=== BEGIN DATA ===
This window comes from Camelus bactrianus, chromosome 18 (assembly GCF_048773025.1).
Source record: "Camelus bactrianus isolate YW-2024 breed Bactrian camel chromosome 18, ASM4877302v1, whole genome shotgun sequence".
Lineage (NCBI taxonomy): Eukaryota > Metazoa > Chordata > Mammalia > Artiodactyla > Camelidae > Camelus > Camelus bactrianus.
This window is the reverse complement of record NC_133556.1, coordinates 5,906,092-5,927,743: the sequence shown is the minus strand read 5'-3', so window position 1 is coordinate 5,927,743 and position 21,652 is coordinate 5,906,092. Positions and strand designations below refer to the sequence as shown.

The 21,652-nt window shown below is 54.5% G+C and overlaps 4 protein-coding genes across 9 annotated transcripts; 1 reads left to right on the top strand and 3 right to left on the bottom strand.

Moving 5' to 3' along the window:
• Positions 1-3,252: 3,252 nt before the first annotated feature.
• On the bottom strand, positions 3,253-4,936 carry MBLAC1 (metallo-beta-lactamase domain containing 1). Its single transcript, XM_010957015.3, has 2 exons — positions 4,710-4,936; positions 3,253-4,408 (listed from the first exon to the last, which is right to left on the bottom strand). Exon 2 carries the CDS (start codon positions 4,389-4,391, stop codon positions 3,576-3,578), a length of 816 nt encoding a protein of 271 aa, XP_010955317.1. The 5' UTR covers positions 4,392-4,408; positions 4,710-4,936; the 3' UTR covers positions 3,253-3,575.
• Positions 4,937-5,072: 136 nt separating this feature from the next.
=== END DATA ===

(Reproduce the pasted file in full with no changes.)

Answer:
This window comes from Camelus bactrianus, chromosome 18 (assembly GCF_048773025.1).
Source record: "Camelus bactrianus isolate YW-2024 breed Bactrian camel chromosome 18, ASM4877302v1, whole genome shotgun sequence".
Lineage (NCBI taxonomy): Eukaryota > Metazoa > Chordata > Mammalia > Artiodactyla > Camelidae > Camelus > Camelus bactrianus.
This window is the reverse complement of record NC_133556.1, coordinates 5,906,092-5,927,743: the sequence shown is the minus strand read 5'-3', so window position 1 is coordinate 5,927,743 and position 21,652 is coordinate 5,906,092. Positions and strand designations below refer to the sequence as shown.

The 21,652-nt window shown below is 54.5% G+C and overlaps 4 protein-coding genes across 9 annotated transcripts; 1 reads left to right on the top strand and 3 right to left on the bottom strand.

Moving 5' to 3' along the window:
• Positions 1-3,252: 3,252 nt before the first annotated feature.
• On the bottom strand, positions 3,253-4,936 carry MBLAC1 (metallo-beta-lactamase domain containing 1). Its single transcript, XM_010957015.3, has 2 exons — positions 4,710-4,936; positions 3,253-4,408 (listed from the first exon to the last, which is right to left on the bottom strand). Exon 2 carries the CDS (start codon positions 4,389-4,391, stop codon positions 3,576-3,578), a length of 816 nt encoding a protein of 271 aa, XP_010955317.1. The 5' UTR covers positions 4,392-4,408; positions 4,710-4,936; the 3' UTR covers positions 3,253-3,575.
• Positions 4,937-5,072: 136 nt separating this feature from the next.